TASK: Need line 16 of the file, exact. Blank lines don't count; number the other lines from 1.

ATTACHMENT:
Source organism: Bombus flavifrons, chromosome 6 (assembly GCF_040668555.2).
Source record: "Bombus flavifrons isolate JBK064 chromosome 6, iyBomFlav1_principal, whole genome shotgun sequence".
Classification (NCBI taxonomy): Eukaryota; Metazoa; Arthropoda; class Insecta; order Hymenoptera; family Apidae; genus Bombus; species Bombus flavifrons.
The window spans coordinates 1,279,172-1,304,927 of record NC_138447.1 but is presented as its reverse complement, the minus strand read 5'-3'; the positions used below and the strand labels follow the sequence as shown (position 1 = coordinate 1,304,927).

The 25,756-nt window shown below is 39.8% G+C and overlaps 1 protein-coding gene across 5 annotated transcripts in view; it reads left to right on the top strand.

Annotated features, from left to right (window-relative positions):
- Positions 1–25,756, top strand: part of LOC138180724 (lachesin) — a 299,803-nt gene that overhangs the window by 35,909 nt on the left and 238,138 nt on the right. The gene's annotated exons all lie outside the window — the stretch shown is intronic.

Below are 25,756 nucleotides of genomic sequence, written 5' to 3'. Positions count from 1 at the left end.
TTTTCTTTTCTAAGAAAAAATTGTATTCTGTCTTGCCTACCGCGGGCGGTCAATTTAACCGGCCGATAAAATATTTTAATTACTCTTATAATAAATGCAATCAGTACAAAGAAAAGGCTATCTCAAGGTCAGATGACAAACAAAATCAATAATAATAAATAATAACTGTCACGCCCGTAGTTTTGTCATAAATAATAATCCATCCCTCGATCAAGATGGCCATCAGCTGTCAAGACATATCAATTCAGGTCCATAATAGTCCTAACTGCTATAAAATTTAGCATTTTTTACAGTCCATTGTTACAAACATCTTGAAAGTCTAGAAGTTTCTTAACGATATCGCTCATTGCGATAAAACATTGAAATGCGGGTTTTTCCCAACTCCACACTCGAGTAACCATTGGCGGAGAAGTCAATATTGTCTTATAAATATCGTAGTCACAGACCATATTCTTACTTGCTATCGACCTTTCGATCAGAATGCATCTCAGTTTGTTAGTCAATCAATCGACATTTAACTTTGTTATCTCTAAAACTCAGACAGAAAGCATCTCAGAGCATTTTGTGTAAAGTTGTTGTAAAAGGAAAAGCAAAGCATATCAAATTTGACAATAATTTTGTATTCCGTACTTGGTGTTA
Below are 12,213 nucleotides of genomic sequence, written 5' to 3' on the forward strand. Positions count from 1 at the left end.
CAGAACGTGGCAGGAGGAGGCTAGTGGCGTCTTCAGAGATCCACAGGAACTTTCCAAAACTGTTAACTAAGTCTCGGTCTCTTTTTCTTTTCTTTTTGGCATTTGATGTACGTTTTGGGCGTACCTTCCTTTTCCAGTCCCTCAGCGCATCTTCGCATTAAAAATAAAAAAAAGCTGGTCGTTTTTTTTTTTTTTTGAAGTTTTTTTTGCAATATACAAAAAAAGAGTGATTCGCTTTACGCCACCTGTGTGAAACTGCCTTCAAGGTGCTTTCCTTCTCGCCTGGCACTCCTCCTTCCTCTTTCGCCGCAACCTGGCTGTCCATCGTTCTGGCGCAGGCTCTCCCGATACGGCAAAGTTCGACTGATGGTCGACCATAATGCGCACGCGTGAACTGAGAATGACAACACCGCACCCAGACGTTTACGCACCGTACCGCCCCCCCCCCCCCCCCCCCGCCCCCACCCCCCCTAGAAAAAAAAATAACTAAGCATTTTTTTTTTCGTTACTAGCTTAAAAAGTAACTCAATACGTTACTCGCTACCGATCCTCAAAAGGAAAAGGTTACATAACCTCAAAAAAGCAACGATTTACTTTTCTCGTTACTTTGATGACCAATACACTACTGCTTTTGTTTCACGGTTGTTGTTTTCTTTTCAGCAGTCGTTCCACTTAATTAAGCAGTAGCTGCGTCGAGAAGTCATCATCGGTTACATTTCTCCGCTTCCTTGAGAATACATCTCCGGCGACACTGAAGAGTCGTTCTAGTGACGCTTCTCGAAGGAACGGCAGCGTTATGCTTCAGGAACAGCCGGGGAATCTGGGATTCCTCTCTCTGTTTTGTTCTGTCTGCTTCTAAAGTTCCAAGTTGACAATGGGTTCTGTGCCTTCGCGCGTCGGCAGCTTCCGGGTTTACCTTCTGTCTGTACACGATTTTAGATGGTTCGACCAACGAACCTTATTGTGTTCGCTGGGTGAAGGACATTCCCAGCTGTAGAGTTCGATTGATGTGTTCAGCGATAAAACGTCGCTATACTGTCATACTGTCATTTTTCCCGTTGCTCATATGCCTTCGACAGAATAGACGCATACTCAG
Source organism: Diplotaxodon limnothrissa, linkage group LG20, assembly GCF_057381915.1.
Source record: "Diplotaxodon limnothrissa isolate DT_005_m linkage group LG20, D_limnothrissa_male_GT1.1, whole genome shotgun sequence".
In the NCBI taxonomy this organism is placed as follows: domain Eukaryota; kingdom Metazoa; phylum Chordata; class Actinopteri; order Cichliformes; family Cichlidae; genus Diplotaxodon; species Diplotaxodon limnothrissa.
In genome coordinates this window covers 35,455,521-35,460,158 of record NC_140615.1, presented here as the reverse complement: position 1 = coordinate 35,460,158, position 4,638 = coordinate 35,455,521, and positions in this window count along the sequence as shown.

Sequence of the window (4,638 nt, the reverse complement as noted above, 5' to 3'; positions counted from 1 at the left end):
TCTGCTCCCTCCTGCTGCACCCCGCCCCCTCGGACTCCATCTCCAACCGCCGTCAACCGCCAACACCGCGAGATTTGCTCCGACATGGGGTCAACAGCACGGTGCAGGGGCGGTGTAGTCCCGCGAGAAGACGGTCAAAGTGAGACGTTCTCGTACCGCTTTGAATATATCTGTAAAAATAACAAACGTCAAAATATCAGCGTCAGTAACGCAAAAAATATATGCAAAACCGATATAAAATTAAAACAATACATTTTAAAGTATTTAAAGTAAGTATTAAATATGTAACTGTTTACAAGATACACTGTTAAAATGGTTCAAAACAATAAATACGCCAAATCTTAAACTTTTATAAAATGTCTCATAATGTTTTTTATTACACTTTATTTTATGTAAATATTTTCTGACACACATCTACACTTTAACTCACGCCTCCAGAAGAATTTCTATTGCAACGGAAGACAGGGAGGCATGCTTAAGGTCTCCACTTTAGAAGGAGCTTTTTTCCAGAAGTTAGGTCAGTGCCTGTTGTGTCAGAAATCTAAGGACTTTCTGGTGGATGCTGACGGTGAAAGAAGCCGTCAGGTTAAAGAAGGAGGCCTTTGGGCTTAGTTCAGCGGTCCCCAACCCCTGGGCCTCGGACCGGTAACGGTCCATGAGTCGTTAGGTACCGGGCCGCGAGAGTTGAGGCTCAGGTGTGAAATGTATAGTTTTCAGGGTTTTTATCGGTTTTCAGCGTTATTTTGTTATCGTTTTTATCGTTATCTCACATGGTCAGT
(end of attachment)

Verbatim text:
Sequence of the window (4,638 nt, the reverse complement as noted above, 5' to 3'; positions counted from 1 at the left end):